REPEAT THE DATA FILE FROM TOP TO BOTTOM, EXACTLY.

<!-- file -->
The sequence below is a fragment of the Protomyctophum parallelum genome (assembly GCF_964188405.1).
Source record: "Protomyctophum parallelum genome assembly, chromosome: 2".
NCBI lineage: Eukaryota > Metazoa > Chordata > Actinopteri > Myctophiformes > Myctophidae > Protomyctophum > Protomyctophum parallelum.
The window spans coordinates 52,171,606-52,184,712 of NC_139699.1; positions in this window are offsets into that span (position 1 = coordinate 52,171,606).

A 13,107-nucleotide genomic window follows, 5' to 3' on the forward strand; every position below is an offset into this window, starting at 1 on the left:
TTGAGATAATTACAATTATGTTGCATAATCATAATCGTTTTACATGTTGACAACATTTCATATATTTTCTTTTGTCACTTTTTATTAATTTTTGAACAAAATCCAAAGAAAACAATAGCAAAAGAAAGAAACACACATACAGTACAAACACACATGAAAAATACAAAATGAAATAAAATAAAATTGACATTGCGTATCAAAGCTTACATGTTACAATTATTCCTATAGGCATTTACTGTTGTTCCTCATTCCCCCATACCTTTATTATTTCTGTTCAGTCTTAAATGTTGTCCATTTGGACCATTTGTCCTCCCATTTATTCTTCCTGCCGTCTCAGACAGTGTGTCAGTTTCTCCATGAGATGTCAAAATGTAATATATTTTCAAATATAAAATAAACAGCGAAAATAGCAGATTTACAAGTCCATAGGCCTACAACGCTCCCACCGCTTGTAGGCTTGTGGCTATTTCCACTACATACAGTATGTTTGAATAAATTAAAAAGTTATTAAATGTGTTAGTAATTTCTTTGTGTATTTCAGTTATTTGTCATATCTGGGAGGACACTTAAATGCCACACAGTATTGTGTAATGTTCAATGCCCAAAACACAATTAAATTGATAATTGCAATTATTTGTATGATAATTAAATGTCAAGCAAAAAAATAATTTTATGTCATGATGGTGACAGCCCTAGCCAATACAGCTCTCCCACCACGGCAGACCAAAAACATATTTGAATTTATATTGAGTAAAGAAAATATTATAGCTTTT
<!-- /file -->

The sequence below is a fragment of the Protomyctophum parallelum genome (assembly GCF_964188405.1).
Source record: "Protomyctophum parallelum genome assembly, chromosome: 2".
NCBI lineage: Eukaryota > Metazoa > Chordata > Actinopteri > Myctophiformes > Myctophidae > Protomyctophum > Protomyctophum parallelum.
The window spans coordinates 52,171,606-52,184,712 of NC_139699.1; positions in this window are offsets into that span (position 1 = coordinate 52,171,606).

A 13,107-nucleotide genomic window follows, 5' to 3' on the forward strand; every position below is an offset into this window, starting at 1 on the left:
TTGAGATAATTACAATTATGTTGCATAATCATAATCGTTTTACATGTTGACAACATTTCATATATTTTCTTTTGTCACTTTTTATTAATTTTTGAACAAAATCCAAAGAAAACAATAGCAAAAGAAAGAAACACACATACAGTACAAACACACATGAAAAATACAAAATGAAATAAAATAAAATTGACATTGCGTATCAAAGCTTACATGTTACAATTATTCCTATAGGCATTTACTGTTGTTCCTCATTCCCCCATACCTTTATTATTTCTGTTCAGTCTTAAATGTTGTCCATTTGGACCATTTGTCCTCCCATTTATTCTTCCTGCCGTCTCAGACAGTGTGTCAGTTTCTCCATGAGATGTCAAAATGTAATATATTTTCAAATATAAAATAAACAGCGAAAATAGCAGATTTACAAGTCCATAGGCCTACAACGCTCCCACCGCTTGTAGGCTTGTGGCTATTTCCACTACATACAGTATGTTTGAATAAATTAAAAAGTTATTAAATGTGTTAGTAATTTCTTTGTGTATTTCAGTTATTTGTCATATCTGGGAGGACACTTAAATGCCACACAGTATTGTGTAATGTTCAATGCCCAAAACACAATTAAATTGATAATTGCAATTATTTGTATGATAATTAAATGTCAAGCAAAAAAATAATTTTATGTCATGATGGTGACAGCCCTAGCCAATACAGCTCTCCCACCACGGCAGACCAAAAACATATTTGAATTTATATTGAGTAAAGAAAATATTATAGCTTTT